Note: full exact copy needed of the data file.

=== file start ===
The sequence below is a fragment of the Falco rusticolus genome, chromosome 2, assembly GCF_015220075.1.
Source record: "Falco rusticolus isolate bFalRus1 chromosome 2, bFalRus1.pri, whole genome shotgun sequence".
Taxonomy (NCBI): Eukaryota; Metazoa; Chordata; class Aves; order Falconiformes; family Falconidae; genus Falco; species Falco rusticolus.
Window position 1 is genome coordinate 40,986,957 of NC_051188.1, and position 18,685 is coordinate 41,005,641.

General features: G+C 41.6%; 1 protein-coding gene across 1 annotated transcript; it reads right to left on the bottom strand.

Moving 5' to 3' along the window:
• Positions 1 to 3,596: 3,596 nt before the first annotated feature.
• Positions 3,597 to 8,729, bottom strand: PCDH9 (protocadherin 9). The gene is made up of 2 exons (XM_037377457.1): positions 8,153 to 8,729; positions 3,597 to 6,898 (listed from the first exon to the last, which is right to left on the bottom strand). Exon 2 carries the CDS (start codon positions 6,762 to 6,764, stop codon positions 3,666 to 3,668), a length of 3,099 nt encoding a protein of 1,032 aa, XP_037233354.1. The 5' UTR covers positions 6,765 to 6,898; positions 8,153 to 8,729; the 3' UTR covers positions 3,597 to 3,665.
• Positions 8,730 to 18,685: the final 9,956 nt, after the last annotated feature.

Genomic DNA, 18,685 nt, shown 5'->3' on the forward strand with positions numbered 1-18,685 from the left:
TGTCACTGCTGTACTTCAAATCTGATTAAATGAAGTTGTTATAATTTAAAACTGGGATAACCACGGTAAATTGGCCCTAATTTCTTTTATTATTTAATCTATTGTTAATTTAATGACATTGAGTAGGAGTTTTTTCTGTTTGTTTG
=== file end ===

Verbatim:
The sequence below is a fragment of the Falco rusticolus genome, chromosome 2, assembly GCF_015220075.1.
Source record: "Falco rusticolus isolate bFalRus1 chromosome 2, bFalRus1.pri, whole genome shotgun sequence".
Taxonomy (NCBI): Eukaryota; Metazoa; Chordata; class Aves; order Falconiformes; family Falconidae; genus Falco; species Falco rusticolus.
Window position 1 is genome coordinate 40,986,957 of NC_051188.1, and position 18,685 is coordinate 41,005,641.

General features: G+C 41.6%; 1 protein-coding gene across 1 annotated transcript; it reads right to left on the bottom strand.

Moving 5' to 3' along the window:
• Positions 1 to 3,596: 3,596 nt before the first annotated feature.
• Positions 3,597 to 8,729, bottom strand: PCDH9 (protocadherin 9). The gene is made up of 2 exons (XM_037377457.1): positions 8,153 to 8,729; positions 3,597 to 6,898 (listed from the first exon to the last, which is right to left on the bottom strand). Exon 2 carries the CDS (start codon positions 6,762 to 6,764, stop codon positions 3,666 to 3,668), a length of 3,099 nt encoding a protein of 1,032 aa, XP_037233354.1. The 5' UTR covers positions 6,765 to 6,898; positions 8,153 to 8,729; the 3' UTR covers positions 3,597 to 3,665.
• Positions 8,730 to 18,685: the final 9,956 nt, after the last annotated feature.

Genomic DNA, 18,685 nt, shown 5'->3' on the forward strand with positions numbered 1-18,685 from the left:
TGTCACTGCTGTACTTCAAATCTGATTAAATGAAGTTGTTATAATTTAAAACTGGGATAACCACGGTAAATTGGCCCTAATTTCTTTTATTATTTAATCTATTGTTAATTTAATGACATTGAGTAGGAGTTTTTTCTGTTTGTTTG